QE Through: Passing the baton to the private sector
With the second edition of quantitative easing coming to a close at the end of June, there’s a lot of score-keeping about whether or not “QE2” was a success – and what will happen next.
Mike Dueker, Russell’s Chief Economist, recently shared his assessment of QE2, the Fed’s game plan, and how the difficult situation in peripheral euro zone might affect Fed policy. His perspective might be helpful as you contextualize for your clients what’s happening in the capital markets today – and what might happen in the next 12 months.
QE2 = A success
When the Fed launched QE2 in November 2010, its primary objective was to get people to stop worrying about a double-dip recession and the risk of deflation. From that perspective, QE2 has been a success. Mike Dueker suggests looking at the 10-year Treasury bond yield as one indicator of QE2’s success. Its increase from 2.8% at the beginning of QE2, to 3.1%, at the time of writing, signals expectations for growth – not a further decline in prices.1
That being said, many investors are still consumed with worry – new worry. Worry about inflation, high unemployment, signs of continuing growth potentially disappearing as stimulus is withdrawn from the system, stocks declining as easy access to credit comes to an end. Doomsday scenarios also describe the debt-laden peripheral euro zone countries threatening to topple the global financial system.
First off, Mike does not expect the Fed to launch a QE3 nor for economic recovery to be stunted. Instead, he believes that in early 2012 the Fed will begin shrinking its balance sheet in an orderly fashion – by selling some of the securities it has been stockpiling during the QE programs. Mike believes this approach will result in a smooth transition for two reasons in particular:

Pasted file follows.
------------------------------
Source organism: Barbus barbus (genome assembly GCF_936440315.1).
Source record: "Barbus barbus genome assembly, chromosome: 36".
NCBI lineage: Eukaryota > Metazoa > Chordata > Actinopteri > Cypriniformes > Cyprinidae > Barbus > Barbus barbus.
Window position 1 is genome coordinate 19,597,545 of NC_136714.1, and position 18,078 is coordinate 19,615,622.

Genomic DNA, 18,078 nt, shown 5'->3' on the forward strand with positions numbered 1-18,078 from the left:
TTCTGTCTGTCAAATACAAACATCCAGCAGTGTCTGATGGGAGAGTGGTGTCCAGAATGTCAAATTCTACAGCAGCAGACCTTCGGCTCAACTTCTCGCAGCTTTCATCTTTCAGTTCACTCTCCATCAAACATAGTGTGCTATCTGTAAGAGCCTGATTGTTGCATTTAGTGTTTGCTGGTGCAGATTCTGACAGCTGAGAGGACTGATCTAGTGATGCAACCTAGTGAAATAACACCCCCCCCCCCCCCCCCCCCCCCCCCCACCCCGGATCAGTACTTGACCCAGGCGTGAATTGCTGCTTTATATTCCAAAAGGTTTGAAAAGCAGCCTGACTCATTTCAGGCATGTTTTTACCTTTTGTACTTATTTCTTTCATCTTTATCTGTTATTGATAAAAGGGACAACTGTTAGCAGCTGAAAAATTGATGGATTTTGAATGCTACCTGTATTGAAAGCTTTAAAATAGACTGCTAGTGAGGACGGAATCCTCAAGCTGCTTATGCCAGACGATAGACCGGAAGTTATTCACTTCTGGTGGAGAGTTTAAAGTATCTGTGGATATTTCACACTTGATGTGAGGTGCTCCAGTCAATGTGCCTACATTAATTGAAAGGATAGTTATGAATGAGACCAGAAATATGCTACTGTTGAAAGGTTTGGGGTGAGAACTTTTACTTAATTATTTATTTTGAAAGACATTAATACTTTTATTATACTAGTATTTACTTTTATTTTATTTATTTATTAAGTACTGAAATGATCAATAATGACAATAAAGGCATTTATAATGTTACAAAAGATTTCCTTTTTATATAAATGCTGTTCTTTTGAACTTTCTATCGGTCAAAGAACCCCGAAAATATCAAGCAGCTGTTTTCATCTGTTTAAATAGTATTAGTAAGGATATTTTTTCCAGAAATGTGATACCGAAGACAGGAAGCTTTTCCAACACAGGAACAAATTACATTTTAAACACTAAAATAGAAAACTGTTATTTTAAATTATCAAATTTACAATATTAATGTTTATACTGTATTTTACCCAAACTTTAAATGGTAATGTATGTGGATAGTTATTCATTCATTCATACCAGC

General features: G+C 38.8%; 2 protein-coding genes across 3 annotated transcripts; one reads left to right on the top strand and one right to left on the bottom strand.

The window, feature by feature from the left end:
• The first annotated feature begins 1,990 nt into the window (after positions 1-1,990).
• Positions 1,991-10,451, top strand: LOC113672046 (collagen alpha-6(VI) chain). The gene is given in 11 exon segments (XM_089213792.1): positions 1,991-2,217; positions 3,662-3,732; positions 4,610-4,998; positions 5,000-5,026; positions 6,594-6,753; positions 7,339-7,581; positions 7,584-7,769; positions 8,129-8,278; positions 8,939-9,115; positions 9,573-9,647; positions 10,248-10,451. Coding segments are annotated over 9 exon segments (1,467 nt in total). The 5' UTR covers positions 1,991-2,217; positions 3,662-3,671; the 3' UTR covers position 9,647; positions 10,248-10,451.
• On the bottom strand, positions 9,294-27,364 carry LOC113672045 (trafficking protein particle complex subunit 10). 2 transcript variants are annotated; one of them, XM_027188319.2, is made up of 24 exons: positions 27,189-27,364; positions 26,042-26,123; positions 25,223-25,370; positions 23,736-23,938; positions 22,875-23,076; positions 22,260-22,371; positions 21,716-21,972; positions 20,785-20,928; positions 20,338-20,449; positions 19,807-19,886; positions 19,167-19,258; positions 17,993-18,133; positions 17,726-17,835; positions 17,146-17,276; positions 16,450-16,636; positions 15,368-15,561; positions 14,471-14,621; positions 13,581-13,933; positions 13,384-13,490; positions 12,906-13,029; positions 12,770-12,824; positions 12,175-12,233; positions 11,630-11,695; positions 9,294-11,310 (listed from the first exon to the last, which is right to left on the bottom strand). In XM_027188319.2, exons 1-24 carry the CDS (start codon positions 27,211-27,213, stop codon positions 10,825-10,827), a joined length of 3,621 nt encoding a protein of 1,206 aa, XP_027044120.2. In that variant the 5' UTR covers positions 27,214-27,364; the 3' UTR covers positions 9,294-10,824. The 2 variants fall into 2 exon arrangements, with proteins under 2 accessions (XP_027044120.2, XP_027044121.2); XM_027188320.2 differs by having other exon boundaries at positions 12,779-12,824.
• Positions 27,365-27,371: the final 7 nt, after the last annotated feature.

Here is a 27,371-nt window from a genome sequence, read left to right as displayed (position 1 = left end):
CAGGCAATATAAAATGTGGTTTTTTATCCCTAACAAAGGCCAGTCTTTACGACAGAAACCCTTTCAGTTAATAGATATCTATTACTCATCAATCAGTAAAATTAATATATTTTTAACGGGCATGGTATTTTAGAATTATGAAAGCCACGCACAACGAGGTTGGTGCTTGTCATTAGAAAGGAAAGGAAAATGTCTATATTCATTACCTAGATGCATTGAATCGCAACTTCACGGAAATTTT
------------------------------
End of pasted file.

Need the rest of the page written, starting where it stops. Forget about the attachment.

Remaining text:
- it gives the Fed flexibility to scale back its security sales if the economy turns out weaker than expected,
- it is a way for the Fed to offer the types of short-term securities that he expects the market will demand.
Further, he expects that when the Fed balance sheet reaches $2 trillion – in approximately June 2012 – the Fed is likely to increase interest rates for the first time. Of course, slower economic growth, a worsening employment picture, or unforeseen financial risks in the euro zone could delay rate hikes.
The Fed balance sheet and the price of real assets
In the coming months Mike says he’ll be watching the prices of real assets – especially gold – with interest. Since the launch of QE1 in 2008, the price of gold has increased dramatically, as demand for these assets typically viewed as inflation hedges increased.2 Mike warns that as the Fed’s balance sheet begins to shrink, the price of gold and other real assets may decline in tandem.
Sophie Gilbert is a director of capital markets insights for Russell Investments. View Sophie’s bio »
1 Source: Bloomberg
2 Source: Bloomberg